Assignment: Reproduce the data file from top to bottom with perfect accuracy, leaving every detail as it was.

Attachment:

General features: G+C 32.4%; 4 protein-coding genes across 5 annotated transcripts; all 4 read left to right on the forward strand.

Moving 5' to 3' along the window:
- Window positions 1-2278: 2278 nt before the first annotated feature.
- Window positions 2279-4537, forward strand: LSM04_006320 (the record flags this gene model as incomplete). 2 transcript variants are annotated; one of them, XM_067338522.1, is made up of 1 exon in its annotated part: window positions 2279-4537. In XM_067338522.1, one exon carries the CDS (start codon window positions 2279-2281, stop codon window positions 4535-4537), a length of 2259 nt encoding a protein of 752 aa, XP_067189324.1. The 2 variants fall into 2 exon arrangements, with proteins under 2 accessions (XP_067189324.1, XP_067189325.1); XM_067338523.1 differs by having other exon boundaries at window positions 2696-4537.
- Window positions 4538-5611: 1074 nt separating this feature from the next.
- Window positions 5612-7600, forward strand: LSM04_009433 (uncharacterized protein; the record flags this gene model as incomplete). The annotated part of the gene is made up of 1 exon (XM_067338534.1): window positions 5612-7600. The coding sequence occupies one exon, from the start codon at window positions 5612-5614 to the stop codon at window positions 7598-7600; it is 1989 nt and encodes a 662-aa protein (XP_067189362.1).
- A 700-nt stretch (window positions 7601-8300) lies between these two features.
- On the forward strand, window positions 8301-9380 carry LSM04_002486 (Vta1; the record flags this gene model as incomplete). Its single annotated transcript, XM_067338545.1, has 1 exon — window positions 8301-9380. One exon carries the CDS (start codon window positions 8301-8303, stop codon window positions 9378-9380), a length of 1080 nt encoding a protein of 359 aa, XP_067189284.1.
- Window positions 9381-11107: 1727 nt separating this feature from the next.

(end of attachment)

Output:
General features: G+C 32.4%; 4 protein-coding genes across 5 annotated transcripts; all 4 read left to right on the forward strand.

Moving 5' to 3' along the window:
- Window positions 1-2278: 2278 nt before the first annotated feature.
- Window positions 2279-4537, forward strand: LSM04_006320 (the record flags this gene model as incomplete). 2 transcript variants are annotated; one of them, XM_067338522.1, is made up of 1 exon in its annotated part: window positions 2279-4537. In XM_067338522.1, one exon carries the CDS (start codon window positions 2279-2281, stop codon window positions 4535-4537), a length of 2259 nt encoding a protein of 752 aa, XP_067189324.1. The 2 variants fall into 2 exon arrangements, with proteins under 2 accessions (XP_067189324.1, XP_067189325.1); XM_067338523.1 differs by having other exon boundaries at window positions 2696-4537.
- Window positions 4538-5611: 1074 nt separating this feature from the next.
- Window positions 5612-7600, forward strand: LSM04_009433 (uncharacterized protein; the record flags this gene model as incomplete). The annotated part of the gene is made up of 1 exon (XM_067338534.1): window positions 5612-7600. The coding sequence occupies one exon, from the start codon at window positions 5612-5614 to the stop codon at window positions 7598-7600; it is 1989 nt and encodes a 662-aa protein (XP_067189362.1).
- A 700-nt stretch (window positions 7601-8300) lies between these two features.
- On the forward strand, window positions 8301-9380 carry LSM04_002486 (Vta1; the record flags this gene model as incomplete). Its single annotated transcript, XM_067338545.1, has 1 exon — window positions 8301-9380. One exon carries the CDS (start codon window positions 8301-8303, stop codon window positions 9378-9380), a length of 1080 nt encoding a protein of 359 aa, XP_067189284.1.
- Window positions 9381-11107: 1727 nt separating this feature from the next.